IRAs are an excellent way to save for your retirement. It allows for tax-free growth and you have a variety of options on how best to invest the money.
But IRAs have some requirements.
- You must be within income limits
- You must have an earned income equal to or greater than your contribution.
What that means is that you cannot use income derived from dividends or annuities or the lottery towards your IRA contribution!
But what if you are a stay-at-home mom or dad or if you were laid off or had a baby or myriad other reasons that made working not an option? You too face retirement like everyone else, and you too, have to plan for it. What options do you have?
The good news is you do have an option! It is a little known secret not many are aware of!
You can open what’s unofficially called a Spousal IRA. The IRS doesn’t recognize this term nor is there a Spousal IRA form that you can download and fill! But it exists and allows you to potentially double your IRA contribution even though only one of you is working!
If you didn’t start contributing to your retirement early enough, this is a great way to catch up, provided you meet certain requirements.
What is a Spousal IRA?
For example, Joe and Jane got married last year and decided to have a baby. Jane quit her job and is looking forward to spending time with the baby. Jane can’t contribute to her IRA anymore since she doesn’t have an income now.
That’s where the IRA story from Jane’s perspective, would end for most couples! But… Jane can continue contributing to her IRA from Joe’s earnings! And this is where a smart couple’s story begins!
Though it is Joe’s money, It is Jane’s IRA and Jane will still be the owner. Jane can designate Joe as the beneficiary if she loves Joe as much as Joe loves Jane!
The above was just an example. If your non-working spouse never had an IRA, you can also open a new one.
Can such a couple have two IRAs, one for the working spouse and one, spousal IRA?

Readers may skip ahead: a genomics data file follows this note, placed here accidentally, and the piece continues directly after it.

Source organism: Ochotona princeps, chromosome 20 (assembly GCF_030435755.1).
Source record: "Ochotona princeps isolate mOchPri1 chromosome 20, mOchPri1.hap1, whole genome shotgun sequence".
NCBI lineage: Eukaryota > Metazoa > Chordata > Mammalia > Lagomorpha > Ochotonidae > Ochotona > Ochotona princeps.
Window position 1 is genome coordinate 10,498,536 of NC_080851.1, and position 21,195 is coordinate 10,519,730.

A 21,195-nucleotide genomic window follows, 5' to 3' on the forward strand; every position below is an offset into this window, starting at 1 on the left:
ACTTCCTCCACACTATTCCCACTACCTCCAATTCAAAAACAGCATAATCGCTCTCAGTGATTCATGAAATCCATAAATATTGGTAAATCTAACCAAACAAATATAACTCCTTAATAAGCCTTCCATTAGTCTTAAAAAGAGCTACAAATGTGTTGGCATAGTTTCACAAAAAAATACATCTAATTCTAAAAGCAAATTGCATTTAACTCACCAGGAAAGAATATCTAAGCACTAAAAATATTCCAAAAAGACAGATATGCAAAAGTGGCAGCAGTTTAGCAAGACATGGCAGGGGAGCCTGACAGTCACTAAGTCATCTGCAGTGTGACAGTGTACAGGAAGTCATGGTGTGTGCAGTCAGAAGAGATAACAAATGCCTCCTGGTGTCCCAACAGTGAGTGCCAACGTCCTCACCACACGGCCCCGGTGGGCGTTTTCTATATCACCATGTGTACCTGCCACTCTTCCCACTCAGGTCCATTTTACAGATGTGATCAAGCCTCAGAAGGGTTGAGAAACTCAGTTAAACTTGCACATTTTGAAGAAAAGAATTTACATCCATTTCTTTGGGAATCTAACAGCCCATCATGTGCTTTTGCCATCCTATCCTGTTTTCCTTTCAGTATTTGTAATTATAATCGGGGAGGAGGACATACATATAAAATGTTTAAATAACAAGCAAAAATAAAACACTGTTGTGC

Yes! The working spouse can have his/her own IRA and the non-working partner can have one as well, essentially doubling your IRA limits! The working spouse has to make enough to cover the contributions for both.
How Do I Open A Spousal IRA?
Technically there is nothing called a Spousal IRA. The form is the same as the one you would use to open a regular IRA (Roth/Traditional).
Where Can I Open A Spousal IRA
Anyplace where you can open an IRA
What are my options for opening a Spousal IRA?
You can open either a Traditional IRA where your contribution may be tax deductible or a Roth IRA where the contribution is not tax deductible.
Are there any special rules for Spousal IRA?
The same rules that apply to a Roth or a Traditional IRA while filing jointly, applies to Spousal Roth or Traditional IRA.
What are the Spousal IRA limits?
Remember, you must file taxes jointly for all spousal IRAs
Traditional IRA Deductions
If You Are Covered by Retirement Plan at Work
- FULL DEDUCTION: Your modified adjusted gross income(modified AGI) is: $89,000 or less
- PARTIAL DEDUCTION:Your modified adjusted gross income(modified AGI) is: More than $89,000 but less than $109,000
- NO DEDUCTION:Your modified adjusted gross income(modified AGI) is: $109,000 and above
If You Are NOT Covered by Retirement Plan at Work
- FULL DEDUCTION: Your modified adjusted gross income(modified AGI) is: Any amount!
Roth IRA Contributions
- FULL CONTRIBUTION: Your modified adjusted gross income(modified AGI) is: Less than $$167,000
- PARTIAL CONTRIBUTION:Your modified adjusted gross income(modified AGI) is: At least $167,000 but less than $176,000
- NO CONTRIBUTION:Your modified adjusted gross income(modified AGI) is: $176,000 or more
Where can I download a Spousal IRA form?
There isn’t any form called a Spousal IRA form! You either need to get a Roth or a Traditional IRA and designate it as one for the non working spouse.
Do catch up contributions apply to Spousal IRAs?
Yes. If you are over 50, you can make a catch up contribution of $1000 in addition to the maximum of $5000.
Can I contribute to a spousal IRA but not to my IRA?
Strange, but yes!
I’d Like To Learn More About IRAs
Check out the following articles:
10 Most commonly asked questions on Roth IRA
For families with a single income, a Spousal IRA is a good option which has the potential to double your contribution and/or not miss out on the savings and tax-free growth opportunity the non working partner might otherwise miss out when he or she leaves a job. If your spouse is a stay-at-home mom or dad and you can earn and save enough for both your contributions, you should definitely consider contributing to a Spousal IRA.